10 Crazy Things About the Golden State Killer Case
One of California's oldest serial killing cases was finally solved.
Between 1976 and 1984, the Golden State Killerraped and murdered his way across central California. With a count of 13 murder victims and at least 50 rapes, he is one of the most prolific serial criminals in the history of the Golden State. After decades of mystery, the Golden State Killer, AKA Joseph James DeAngelo, was caught thanks to DNA. He was arrested on April 24, 2018. Here are the 10 craziest things about the case.
1) Multiple Personalities
DeAngelo wasn’t always called the Golden State Killer; law enforcement and the press have given him as many monikers over the years. His early crime sprees included break-ins in Visalia, leading to the perpetrator nickname of Visalia Ransacker (VR). He then escalated to rape in the Sacramento area, where he was known as the East Area Rapist(EAR). Eventually he moved onto murder, and was nicknamed the Original Night Stalker (ONS). Law enforcement didn’t realize EAR and ONS were the same criminal until DNA analysis linked the crimes in 2001. The VR crimes were speculated to belong to EAR/ONS as well, but weren’t officially linked until his arrest.
Some speculated that the confusing naming convention made publicity and investigation difficult. True crime author and investigative journalist Michelle McNamara renamed EAR/ONS, giving him the currently used moniker of Golden State Killer.
2) The Celebrity Connection
One of the most outspoken voices who brought much-needed attention to the case, as well as assistance (and in the case of lead investigator Paul Holes, collaboration) to law enforcement, was writer Michelle McNamara. McNamara wrote articles for newspapers and her blog on the GSK, and eventually a book called I’ll Be Gone in the Dark. She passed away just before her book was completed; it was then finished by her research assistants, Paul Hayns and Billy Jenkins, and her husband, comedian Patton Oswalt. Her book became a New York Times bestseller. While the majority of the book focuses on the crime, large parts of it are biographical. The book is being turned into a miniseries on HBO.
DeAngelo didn’t go after his victims when they were alone. He frequently broke into houses with families or a couple inside. If a couple was present, he would tie up the male and stack dishes on top of him. If the victim struggled or tried to get free, he would hear the dishes rattle or break.
4) Hungry Man
The GSK didn’t leave immediately after committing his crimes. He wandered around the houses looking at family mementos and frequently cooked and ate food from the kitchen. After one of the murders, he ate his victim’s Christmas dinner leftovers.
Before attacking his victims, the GSK did extensive research. He watched from outside multiple homes in a neighborhood, learning schedules, floor plans, and putting together his plan of action. He broke into homes a few times before committing the crimes, often to do prep work such as unscrewing porch lights, leaving windows unlocked, or disabling his victim’s weapons. His victims often received hang-up calls before the attacked.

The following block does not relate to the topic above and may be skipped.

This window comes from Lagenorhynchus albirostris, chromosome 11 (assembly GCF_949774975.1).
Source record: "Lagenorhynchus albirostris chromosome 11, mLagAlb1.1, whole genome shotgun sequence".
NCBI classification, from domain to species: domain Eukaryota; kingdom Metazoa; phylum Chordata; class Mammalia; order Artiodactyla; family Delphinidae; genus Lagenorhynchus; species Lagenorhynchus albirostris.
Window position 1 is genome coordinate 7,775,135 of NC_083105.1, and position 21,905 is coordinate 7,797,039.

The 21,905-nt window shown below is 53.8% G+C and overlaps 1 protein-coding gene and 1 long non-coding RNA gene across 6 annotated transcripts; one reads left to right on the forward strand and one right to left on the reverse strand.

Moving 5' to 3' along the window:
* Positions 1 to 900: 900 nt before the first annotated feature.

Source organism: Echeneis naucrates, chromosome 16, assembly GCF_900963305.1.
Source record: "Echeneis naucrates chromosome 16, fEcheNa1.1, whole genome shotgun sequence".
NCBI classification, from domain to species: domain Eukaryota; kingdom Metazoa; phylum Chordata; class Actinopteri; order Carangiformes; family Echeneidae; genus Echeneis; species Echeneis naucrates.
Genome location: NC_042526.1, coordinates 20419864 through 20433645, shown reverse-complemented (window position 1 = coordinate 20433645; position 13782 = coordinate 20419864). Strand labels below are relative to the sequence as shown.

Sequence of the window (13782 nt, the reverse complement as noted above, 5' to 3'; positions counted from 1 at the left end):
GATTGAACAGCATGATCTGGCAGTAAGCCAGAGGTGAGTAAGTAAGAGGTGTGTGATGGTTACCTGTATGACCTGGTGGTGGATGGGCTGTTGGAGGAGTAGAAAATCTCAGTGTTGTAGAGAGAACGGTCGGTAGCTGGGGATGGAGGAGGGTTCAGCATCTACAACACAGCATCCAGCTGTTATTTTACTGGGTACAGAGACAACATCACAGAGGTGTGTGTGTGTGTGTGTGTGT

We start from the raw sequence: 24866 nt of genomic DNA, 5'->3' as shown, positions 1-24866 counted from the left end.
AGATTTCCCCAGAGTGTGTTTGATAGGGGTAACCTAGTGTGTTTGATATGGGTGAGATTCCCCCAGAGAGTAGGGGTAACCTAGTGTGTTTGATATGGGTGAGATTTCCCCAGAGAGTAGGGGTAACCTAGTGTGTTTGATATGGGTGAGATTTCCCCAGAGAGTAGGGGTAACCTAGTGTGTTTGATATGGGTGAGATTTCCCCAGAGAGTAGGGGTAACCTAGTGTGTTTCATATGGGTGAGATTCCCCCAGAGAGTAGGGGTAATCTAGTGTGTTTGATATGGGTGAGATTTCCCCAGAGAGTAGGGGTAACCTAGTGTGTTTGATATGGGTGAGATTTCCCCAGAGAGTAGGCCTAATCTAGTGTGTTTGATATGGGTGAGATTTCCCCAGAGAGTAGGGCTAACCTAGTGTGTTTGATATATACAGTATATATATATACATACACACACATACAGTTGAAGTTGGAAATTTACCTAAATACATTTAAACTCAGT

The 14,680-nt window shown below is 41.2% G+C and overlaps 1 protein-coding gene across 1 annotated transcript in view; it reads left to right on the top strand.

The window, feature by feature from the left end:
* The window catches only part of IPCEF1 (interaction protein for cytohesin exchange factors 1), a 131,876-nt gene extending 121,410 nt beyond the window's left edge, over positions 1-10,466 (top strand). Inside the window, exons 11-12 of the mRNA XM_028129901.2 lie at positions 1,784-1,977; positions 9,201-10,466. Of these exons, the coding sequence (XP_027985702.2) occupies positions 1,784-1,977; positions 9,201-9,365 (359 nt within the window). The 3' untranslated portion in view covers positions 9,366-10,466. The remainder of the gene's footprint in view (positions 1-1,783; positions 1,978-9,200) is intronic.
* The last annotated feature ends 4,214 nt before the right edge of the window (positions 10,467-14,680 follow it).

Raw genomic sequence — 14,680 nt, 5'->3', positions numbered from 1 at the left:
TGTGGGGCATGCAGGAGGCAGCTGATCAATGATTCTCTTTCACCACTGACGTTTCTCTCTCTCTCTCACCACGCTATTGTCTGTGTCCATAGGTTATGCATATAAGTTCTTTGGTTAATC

6) The Town Hall
At the height of his rape spree, concerns over safety led police to host town halls where they would discuss safety, prevention, and police efforts to catch the rapist. At one town meeting, a man stood up and said he would never let his wife be raped while he was at home. Seven months later, that couple became the 21st set of EAR victims.
7) He kept in touch with his victims.
The GSK was known to call his victims months and years after attacking them. Sometimes he would breathe heavily, and sometimes he threatened to come back and murder them.
On April 24, 2018, the Sacramento County Sheriff's Department arrested Joseph James DeAngelo for murder related to the GSK crimes. As of July 2018, he has been charged with killing 12 people. The sexual assault charges fit the letter of the law but are past the statute of limitations. Law enforcement sought out the GSK for over 30 years; DeAngelo was never mentioned during the investigation.
Law enforcement found DeAngelo by uploading his DNA to ancestry site GEDmatch. They narrowed down the results to a handful of men, and eventually used DNA from the handle of DeAngelo’s car and a discarded tissue to confirm his identity.
DeAngelo has pled not guilty, and the case is moving towards trial.
DeAngelo served in the Navy for nearly 2 years during the Vietnam War, and as a police officer in Exeter, California, where he worked in the burglary division. He was dismissed for shoplifting a hammer and dog repellent.
10) Beginning of a Trend and the Zodiac Killer
DeAngelo’s arrest marked a turning point for cold case investigations. Since his arrest, multiple cold cases have turned to genealogy sites like GEDmatch, resulting in arrests. While law enforcement has used familial DNA for years to catch murderers (BTK was caught from a DNA sample retrieved from his daughter’s pap smear), it is the first time law enforcement has turned to open sourced DNA matching websites like GEDmatch. California law enforcement is even using GEDmatch to attempt to finally unmask the Zodiac Killer.